Native American Advocates Discuss Barriers To Broadband Before Senate

WASHINGTON, DC - DECEMBER 15: Senator Brian Schatz (D-HI) looks on after asking a question during a Senate Commerce, Science, and Transportation oversight hearing.

WASHINGTON, DC - DECEMBER 15: Senator Brian Schatz (D-HI) looks on after asking a question during a Senate Commerce, Science, and Transportation oversight hearing. (Photo by Tom Brenner-Pool/Getty Images)

A Senate Committee hearing focused on the digital divide in rural tribal areas, and where federal programs are falling short.

A bevy of witnesses elucidated the longstanding challenges Native American communities face in overcoming the digital divide before the Senate Committee on Indian Affairs on Wednesday, calling attention to the inadequate basic telecommunications infrastructure.

Hosted by Chairman Sen. Brian Schatz, D-Hawaii and Vice Chairman Sen. Lisa Murkowski, R-Alaska, the discussion centered on establishing stronger broadband access in tribal communities across the U.S.

Witnesses described common barriers Native American communities face. Some of the issues that transcended tribes included problems accessing distance learning, remote work, emergency services, and telehealth resources.

“We have no black fiber that even comes close,” said the Honorable Manuel Heart, Chairman of the Ute Mountain Ute Tribe. His community, based in remote western regions in Colorado and Utah, simply lack the physical broadband infrastructure to support internet connections.  

Heart added that satellite connectivity is often used as a substitute solution, but tends to be unreliable. 

“We as tribal nations need to access the internet…[and] the broadband equity for all 574 tribes,” he said. 

Ensuring stronger telecommunications connection and reliability within rural and tribal areas was one objective of President Joe Biden’s large scale Infrastructure Bill passed in 2021. About $2 billion in federal funding was directly allocated to Native American tribes to help build out broadband, pulling from a total of $65 billion toward broadband investment nationwide. 

Another resource for Native American communities to access to help implement stronger broadband infrastructure are awards under the the National Telecommunications and Information Administration within the Department of Commerce. NTIA reviews applications submitted within the Tribal Broadband Connectivity Program, which distributes grants from its $980 million in funding. 

Several witnesses at the Senate hearing yesterday pointed out a major flaw within this program: not every tribe has the internet access necessary to apply for government aid.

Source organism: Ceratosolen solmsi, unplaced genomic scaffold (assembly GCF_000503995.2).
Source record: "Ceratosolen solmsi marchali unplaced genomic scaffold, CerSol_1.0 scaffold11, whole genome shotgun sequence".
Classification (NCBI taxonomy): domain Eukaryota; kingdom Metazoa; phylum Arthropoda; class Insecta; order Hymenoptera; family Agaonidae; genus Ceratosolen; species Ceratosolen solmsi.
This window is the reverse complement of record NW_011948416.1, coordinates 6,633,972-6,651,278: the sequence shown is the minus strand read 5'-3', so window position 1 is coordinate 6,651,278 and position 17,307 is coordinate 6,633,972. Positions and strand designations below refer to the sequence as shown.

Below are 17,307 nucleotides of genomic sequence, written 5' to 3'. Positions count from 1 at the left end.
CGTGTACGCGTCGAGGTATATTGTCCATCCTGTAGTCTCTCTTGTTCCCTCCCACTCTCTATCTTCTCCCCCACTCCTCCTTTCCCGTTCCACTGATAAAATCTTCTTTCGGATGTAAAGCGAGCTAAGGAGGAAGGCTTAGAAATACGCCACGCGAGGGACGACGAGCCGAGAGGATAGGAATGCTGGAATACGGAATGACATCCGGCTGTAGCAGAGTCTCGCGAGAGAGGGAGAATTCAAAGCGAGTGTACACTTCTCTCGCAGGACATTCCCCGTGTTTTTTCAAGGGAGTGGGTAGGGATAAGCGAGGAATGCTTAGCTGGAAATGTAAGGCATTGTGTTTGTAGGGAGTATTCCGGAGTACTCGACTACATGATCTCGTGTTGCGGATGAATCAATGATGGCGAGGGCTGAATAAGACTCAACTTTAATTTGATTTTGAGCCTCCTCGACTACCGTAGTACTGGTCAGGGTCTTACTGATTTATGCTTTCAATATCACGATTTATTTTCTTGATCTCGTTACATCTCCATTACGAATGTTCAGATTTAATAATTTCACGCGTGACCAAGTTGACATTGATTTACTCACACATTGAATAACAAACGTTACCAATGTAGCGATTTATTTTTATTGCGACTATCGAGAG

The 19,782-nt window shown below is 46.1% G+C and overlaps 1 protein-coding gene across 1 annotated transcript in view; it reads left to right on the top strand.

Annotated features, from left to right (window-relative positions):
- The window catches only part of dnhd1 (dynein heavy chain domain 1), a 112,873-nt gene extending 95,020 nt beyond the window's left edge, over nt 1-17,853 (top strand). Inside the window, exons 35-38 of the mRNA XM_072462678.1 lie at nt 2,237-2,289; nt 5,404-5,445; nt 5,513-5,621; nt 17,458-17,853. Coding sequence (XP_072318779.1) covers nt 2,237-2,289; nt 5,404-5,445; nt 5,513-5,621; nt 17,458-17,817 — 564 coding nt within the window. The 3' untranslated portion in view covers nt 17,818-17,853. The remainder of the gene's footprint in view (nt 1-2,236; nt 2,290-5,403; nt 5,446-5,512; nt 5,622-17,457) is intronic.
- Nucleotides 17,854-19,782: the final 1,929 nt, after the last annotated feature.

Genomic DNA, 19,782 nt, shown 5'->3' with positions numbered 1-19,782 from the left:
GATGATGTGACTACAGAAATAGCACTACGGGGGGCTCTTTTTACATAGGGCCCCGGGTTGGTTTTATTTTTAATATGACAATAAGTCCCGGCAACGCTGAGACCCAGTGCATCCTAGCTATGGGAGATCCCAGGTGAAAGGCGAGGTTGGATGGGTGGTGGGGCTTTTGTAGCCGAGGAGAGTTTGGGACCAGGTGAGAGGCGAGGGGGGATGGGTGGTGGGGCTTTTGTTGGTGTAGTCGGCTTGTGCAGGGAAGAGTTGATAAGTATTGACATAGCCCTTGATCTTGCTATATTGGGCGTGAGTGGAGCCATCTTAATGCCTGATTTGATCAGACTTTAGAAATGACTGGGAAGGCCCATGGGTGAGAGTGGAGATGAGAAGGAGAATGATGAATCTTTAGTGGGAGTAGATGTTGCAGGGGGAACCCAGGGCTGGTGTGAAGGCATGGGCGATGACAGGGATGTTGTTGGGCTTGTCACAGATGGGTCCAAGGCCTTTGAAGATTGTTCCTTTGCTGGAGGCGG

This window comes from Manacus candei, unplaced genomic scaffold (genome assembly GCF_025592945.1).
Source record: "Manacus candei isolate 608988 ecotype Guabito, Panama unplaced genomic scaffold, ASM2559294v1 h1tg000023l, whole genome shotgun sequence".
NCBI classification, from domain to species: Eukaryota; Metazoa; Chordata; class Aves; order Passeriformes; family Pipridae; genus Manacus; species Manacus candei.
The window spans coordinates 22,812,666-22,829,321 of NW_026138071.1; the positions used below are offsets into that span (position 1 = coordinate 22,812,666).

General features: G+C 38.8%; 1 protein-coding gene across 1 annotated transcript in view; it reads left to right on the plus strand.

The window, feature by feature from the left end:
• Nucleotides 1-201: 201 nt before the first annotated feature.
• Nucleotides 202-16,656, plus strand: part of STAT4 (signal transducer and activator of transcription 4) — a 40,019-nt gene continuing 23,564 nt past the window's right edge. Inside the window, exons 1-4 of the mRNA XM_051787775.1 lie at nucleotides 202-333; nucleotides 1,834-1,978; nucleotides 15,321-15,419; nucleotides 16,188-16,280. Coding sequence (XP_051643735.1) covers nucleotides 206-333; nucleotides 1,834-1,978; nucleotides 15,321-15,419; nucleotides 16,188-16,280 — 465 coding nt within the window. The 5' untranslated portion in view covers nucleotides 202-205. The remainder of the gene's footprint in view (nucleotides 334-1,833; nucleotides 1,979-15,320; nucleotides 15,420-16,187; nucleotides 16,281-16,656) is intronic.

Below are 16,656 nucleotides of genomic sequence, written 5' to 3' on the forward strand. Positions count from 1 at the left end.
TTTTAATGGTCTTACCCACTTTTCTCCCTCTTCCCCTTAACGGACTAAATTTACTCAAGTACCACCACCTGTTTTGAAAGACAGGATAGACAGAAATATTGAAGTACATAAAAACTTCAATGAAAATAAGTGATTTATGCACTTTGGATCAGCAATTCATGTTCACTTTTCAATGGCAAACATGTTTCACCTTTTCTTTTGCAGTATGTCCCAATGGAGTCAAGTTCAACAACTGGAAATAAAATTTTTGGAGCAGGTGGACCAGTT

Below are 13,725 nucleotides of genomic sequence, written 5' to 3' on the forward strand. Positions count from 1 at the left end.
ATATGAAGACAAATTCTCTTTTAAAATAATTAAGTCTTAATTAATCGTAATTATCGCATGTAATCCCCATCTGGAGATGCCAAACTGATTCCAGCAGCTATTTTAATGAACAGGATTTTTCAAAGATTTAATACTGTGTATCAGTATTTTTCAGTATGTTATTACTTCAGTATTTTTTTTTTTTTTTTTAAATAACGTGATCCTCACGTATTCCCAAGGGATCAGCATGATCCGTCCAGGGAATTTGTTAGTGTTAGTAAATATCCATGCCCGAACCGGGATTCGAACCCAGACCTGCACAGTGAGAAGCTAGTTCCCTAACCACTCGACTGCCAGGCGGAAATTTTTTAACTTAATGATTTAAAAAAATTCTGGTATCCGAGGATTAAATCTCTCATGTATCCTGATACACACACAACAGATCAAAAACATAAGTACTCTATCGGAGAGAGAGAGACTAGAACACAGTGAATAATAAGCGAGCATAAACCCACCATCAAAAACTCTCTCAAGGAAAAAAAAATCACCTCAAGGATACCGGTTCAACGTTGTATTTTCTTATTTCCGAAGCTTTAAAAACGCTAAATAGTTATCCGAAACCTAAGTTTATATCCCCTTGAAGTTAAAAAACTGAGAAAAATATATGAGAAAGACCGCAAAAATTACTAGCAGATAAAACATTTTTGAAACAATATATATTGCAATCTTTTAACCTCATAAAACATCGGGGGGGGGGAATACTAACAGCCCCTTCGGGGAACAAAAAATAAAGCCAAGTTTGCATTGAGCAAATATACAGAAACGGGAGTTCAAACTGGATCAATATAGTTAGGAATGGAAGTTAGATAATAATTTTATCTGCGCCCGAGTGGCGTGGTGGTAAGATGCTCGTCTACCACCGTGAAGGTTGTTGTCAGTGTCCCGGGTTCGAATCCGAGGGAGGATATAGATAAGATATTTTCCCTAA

“We should make sure that there are not reporting barriers for these grant funds,” William Smith, the Chair of the National Indian Health Board, said. He noted that making grants intended for these communities more accessible will enable tribal equity in broadband access. 

Matthew Rantanen, the co-chair of the Technology Task Force within the National Congress of American Indians, said that an initial lack of broadband access precluded scores of tribes from applying for federal grants for rural utilities. He noted that only half of Native American tribes were able to apply.

“The window was very, very short for tribes to be able to apply,” Rantanen said. “They did not have access to even attend some of the webinars and the informational pieces to learn how to apply.” 

A critical component of closing the digital divide within Native American communities is the coordination between state and tribal governments. Hallie Bissett, the executive director of the Alaska Native Village Corporation Association, said that government entities will also have to work with private landowners to expedite permitting processes for broadband construction projects. 

“Coordination is going to be key to deploy some of these funds,” Bissett said. She also highlighted the challenging geographical terrain that many tribal communities live on, which demands more operational and capital resources, namely within communities in Alaska. 

“The longer this goes on with absolutely no fibre and no middle mile network into our villages, the more pronounced this problem is going to be,” Bissett said. 

Bissett recommended more oversight to improve accountability in broadband deployment and funding disbursement transparency to promote local broadband development and longstanding equity. 

She pointed out a need for a subagency within Alaska’s Office of Broadband Deployment to oversee these details, and suggested that the Federal Communications Commission adopt a similar program. 

“The office should constantly monitor the digital divide, establish guidelines for funding accountability to ensure the efficient and expeditious disbursement of funds wherever they are needed most,” she said. Environmental scans and data mapping efforts, along with accurate pricing analyses, are also paramount in deploying broadband across tribal land. 

“We know the divide is there and the divide is very real,” Murkowski concurred, adding that broadband affordability contributes to the digital divide as much as geographic area does. “When we haven’t addressed the issue of affordability, we haven't done anything to improve the access.”